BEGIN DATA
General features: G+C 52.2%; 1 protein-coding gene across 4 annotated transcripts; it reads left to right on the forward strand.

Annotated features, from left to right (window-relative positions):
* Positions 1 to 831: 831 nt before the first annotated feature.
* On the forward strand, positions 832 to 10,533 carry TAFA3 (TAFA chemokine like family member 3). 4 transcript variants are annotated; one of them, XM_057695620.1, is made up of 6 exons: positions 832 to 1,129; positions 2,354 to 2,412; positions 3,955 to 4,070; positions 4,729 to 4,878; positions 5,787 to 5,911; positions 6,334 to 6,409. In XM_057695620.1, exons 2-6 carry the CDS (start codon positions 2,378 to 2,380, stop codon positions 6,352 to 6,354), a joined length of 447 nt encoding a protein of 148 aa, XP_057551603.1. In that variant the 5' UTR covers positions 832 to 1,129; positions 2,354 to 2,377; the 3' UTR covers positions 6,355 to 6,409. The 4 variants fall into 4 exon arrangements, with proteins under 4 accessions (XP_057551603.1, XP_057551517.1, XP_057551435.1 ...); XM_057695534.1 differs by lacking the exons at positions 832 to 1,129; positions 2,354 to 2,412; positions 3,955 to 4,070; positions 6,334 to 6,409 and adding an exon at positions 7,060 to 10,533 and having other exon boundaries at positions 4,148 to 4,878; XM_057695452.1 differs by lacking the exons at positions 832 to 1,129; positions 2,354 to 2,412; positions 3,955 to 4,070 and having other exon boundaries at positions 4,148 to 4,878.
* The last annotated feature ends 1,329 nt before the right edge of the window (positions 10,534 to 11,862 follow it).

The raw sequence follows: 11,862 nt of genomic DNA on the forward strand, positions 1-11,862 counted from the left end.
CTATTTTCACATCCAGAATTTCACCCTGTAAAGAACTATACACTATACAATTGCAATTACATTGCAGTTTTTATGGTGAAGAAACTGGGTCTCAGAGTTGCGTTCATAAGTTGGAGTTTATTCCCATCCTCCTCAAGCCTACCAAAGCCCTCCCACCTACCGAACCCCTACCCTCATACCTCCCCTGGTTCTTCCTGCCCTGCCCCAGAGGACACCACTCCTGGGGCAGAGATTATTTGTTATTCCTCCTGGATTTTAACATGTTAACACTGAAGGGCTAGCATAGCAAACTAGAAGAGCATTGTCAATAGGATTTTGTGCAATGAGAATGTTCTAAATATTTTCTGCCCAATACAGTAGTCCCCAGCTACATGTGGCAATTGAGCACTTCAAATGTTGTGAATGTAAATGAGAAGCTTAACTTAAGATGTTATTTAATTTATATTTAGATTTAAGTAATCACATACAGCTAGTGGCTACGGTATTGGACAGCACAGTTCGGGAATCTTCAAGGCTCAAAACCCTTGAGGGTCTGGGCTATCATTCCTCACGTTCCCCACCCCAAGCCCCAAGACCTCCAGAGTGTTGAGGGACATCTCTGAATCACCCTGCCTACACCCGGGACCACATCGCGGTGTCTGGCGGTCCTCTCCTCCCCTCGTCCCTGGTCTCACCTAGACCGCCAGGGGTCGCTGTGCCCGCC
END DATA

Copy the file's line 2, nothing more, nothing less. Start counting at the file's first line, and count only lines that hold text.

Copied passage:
Annotated features, from left to right (window-relative positions):